How to Earn a Bachelor of Fire Science Degree

How to Earn a Bachelor of Fire Science Degree

By earning a bachelor of fire science degree, students acquire the knowledge and experience necessary to administer and lead fire service organizations. Programs in fire science teach a mixture of theory, principles, and real-world application so that students gain insight into what it is like to be a fire service professional today. The diverse and complex subject material offered by these programs covers important subjects like fire prevention, protection, investigation, and analysis. Once students have graduated from such programs, they may be fully prepared to enter the workforce at entry level positions within the industry*.

The universities and colleges which offer these kinds of programs typically reward a Bachelor of Science degree once all the required coursework is finished by the student.  In general, anywhere from between 125-135 credit hours are required to be awarded a bachelor of fire science degree. This includes 35-50 credits in core coursework studies as well as other electives and general education courses. Generally, it takes between four to five years to finish the degree, assuming the student has no previous experience in the field**.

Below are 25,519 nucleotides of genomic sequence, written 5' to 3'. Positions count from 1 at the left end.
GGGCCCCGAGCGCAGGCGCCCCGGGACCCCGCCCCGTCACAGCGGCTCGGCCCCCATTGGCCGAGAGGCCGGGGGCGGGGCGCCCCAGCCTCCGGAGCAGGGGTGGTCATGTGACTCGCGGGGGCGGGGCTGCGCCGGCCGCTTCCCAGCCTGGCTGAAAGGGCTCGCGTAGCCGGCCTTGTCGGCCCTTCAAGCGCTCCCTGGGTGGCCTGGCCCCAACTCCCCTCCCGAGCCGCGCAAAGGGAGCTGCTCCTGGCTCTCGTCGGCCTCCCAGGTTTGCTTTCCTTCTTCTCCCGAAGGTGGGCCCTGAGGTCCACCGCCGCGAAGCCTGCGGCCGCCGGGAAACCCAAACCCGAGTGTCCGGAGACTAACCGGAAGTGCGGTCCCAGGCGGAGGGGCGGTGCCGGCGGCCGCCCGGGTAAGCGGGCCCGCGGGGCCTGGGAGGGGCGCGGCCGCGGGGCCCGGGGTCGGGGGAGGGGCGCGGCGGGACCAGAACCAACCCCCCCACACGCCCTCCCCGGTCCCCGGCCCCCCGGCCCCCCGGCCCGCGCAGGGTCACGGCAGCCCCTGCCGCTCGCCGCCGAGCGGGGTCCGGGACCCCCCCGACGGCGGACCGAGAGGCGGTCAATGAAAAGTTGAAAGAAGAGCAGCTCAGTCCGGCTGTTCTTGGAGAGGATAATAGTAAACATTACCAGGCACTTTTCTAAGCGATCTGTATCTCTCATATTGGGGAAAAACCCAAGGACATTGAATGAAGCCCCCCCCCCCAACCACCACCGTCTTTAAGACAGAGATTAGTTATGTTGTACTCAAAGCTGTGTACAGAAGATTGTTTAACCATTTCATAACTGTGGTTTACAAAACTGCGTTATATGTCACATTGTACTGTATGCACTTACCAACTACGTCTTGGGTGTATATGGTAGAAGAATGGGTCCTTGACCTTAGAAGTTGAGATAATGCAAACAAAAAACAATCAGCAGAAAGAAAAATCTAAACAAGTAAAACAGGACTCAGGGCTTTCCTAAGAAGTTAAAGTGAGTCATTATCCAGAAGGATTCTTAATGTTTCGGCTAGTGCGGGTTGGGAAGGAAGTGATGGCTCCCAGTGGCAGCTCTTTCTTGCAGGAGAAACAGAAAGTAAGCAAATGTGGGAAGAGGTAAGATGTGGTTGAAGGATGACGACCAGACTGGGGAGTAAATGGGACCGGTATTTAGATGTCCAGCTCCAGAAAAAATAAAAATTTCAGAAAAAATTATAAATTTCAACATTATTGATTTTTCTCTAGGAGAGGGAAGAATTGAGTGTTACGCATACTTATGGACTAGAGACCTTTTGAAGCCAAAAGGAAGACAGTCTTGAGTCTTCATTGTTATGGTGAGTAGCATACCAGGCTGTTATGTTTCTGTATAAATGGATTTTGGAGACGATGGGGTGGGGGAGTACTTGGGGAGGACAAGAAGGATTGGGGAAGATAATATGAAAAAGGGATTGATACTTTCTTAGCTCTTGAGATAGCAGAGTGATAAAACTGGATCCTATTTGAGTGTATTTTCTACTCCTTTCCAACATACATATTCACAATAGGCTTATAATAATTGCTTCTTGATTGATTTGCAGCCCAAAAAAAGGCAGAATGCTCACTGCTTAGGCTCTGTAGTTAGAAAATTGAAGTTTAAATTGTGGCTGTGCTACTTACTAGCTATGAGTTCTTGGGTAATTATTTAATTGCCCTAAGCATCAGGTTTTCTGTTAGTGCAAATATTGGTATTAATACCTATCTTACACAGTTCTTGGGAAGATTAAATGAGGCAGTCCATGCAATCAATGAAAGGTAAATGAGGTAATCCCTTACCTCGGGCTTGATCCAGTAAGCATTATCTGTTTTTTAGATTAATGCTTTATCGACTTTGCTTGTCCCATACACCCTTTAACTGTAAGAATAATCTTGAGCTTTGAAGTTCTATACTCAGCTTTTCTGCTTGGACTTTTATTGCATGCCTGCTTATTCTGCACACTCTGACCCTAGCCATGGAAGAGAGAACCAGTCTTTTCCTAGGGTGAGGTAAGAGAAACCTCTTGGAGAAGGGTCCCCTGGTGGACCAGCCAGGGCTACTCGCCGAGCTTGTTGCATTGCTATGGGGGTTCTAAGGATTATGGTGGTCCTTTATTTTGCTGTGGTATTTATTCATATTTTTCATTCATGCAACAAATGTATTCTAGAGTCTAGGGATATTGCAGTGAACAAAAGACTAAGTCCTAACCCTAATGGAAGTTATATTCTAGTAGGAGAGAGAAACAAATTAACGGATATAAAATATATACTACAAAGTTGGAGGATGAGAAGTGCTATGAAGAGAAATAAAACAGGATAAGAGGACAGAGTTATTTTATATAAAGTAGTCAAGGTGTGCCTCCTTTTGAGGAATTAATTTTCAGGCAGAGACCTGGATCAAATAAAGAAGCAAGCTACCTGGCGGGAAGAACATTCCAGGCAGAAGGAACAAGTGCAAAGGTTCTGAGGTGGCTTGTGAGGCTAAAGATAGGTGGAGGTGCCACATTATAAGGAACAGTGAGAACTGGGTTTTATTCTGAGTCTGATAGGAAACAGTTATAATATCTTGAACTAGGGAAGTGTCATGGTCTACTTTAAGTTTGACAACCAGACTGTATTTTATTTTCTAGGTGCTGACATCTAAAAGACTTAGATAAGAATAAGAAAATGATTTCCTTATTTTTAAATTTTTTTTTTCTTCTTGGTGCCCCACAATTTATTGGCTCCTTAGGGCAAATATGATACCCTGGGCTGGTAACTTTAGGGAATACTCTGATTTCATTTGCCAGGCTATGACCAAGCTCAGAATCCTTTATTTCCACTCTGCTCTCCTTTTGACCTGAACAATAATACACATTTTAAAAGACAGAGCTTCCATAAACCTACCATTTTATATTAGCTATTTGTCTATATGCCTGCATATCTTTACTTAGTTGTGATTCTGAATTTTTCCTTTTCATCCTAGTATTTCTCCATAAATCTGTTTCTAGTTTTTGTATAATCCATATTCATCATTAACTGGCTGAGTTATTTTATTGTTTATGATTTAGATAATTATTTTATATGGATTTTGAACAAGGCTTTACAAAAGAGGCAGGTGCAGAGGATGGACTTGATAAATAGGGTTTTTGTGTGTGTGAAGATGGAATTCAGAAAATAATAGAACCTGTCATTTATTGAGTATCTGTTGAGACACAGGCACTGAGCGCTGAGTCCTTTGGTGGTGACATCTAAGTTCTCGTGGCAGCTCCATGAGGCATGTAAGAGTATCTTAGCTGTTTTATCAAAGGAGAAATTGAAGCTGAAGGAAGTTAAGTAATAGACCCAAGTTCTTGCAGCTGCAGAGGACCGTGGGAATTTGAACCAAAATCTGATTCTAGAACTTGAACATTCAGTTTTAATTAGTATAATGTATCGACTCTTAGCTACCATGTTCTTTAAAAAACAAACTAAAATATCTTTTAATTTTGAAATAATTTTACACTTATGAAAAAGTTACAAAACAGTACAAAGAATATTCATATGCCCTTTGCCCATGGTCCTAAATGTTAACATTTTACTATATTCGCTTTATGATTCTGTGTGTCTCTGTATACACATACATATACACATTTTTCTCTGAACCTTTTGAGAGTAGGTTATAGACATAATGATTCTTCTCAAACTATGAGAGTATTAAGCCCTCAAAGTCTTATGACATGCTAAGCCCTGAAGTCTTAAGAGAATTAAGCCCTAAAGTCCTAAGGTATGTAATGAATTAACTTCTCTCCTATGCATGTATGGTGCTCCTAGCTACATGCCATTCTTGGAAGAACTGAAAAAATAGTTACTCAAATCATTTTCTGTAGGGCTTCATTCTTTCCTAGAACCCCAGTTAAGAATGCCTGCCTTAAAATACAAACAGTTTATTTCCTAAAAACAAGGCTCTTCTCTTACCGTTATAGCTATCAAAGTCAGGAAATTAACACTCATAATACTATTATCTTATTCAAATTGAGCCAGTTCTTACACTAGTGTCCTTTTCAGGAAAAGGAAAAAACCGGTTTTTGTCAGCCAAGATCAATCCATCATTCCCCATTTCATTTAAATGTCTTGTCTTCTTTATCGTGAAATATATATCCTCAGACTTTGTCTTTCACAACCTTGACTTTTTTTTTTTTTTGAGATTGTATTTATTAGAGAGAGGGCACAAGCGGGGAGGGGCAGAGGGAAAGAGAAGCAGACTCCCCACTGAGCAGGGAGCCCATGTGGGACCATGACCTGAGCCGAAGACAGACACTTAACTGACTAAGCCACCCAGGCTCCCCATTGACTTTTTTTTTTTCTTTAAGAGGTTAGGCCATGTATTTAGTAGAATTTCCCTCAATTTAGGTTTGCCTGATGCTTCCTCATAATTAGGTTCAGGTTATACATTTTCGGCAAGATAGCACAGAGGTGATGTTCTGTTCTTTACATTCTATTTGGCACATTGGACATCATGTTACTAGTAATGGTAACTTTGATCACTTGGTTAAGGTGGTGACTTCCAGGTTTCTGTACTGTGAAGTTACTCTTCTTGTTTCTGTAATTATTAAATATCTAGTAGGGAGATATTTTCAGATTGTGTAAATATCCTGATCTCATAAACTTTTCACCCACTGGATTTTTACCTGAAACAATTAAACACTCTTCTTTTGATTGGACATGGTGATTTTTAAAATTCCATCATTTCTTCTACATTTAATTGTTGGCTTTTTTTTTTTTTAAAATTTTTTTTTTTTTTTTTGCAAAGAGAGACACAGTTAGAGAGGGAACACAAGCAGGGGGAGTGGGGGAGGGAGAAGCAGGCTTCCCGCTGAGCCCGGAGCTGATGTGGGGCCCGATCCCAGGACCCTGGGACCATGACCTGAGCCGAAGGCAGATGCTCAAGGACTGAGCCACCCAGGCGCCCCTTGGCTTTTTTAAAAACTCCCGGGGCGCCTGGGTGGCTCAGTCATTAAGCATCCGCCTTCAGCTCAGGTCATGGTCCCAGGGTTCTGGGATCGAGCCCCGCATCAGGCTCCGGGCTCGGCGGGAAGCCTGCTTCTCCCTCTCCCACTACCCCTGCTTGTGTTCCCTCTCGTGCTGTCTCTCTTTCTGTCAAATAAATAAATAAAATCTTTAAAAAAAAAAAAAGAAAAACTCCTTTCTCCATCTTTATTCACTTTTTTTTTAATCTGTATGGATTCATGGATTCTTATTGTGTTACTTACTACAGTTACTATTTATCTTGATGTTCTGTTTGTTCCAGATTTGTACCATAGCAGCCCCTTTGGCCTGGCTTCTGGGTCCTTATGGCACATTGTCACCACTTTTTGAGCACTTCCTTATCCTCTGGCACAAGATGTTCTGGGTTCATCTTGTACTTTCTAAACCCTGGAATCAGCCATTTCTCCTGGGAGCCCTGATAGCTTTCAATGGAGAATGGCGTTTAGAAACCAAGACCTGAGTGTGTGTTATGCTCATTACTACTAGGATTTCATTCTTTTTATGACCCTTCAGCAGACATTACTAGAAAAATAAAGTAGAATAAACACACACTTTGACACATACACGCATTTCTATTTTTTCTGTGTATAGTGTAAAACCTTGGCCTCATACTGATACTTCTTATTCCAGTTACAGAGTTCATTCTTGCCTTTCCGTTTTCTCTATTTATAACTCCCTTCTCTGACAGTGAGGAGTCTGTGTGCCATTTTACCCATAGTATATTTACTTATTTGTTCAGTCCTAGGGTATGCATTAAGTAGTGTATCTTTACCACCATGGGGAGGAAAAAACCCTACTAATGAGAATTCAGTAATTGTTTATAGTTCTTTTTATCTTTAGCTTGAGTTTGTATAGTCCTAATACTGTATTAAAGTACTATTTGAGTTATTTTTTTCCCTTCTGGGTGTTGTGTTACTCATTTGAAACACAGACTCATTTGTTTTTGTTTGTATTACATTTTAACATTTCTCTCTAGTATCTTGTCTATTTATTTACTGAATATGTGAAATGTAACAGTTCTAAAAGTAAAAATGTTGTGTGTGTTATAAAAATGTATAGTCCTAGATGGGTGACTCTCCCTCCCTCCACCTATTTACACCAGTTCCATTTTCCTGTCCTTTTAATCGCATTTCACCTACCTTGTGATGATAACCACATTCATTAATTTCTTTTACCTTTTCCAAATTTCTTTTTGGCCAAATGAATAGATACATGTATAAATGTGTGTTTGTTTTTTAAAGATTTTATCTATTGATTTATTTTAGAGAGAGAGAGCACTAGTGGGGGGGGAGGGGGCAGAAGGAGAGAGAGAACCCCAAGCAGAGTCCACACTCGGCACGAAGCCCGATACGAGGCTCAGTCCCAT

Common courses from these programs include fire combustion, fire protection systems, principles of fire prevention, emergency services, fire investigation, and firefighter safety, as well as many others. All of these courses together comprise a comprehensive introduction to the field of fire science that ensures students are ready to transition from being students to workers after graduating*.

According to the Bureau of Labor Statistics, firefighters and fire inspectors earn between $45,250 to $53,990 per year, with inspectors generally receiving the highest pay. Entry level work pays an average of $33,920 per year, while the top ten percent of earners -- generally those with the most experience -- take home about $87,400 annually***. 

Unfortunately, job growth for both fire inspectors and firefighters is expected to be considerably less than that of the average profession. The Bureau of Labor Statistics predicts a six to seven percent increase in job openings for these two professions within the next ten years****. The reasons for this languid growth are numerous, but the primary one is that the growth of local government is expected to stall as more resources and projects are managed by state and federal governments instead. Since the majority of firefighters and inspectors are employed by local cities and counties, employment growth for these two fields will be tempered. Still, it is an essential job, meaning that every city and town across the United States requires experienced fire service professionals on standby. So work may still be there for those who wish to pursue it as a career. 



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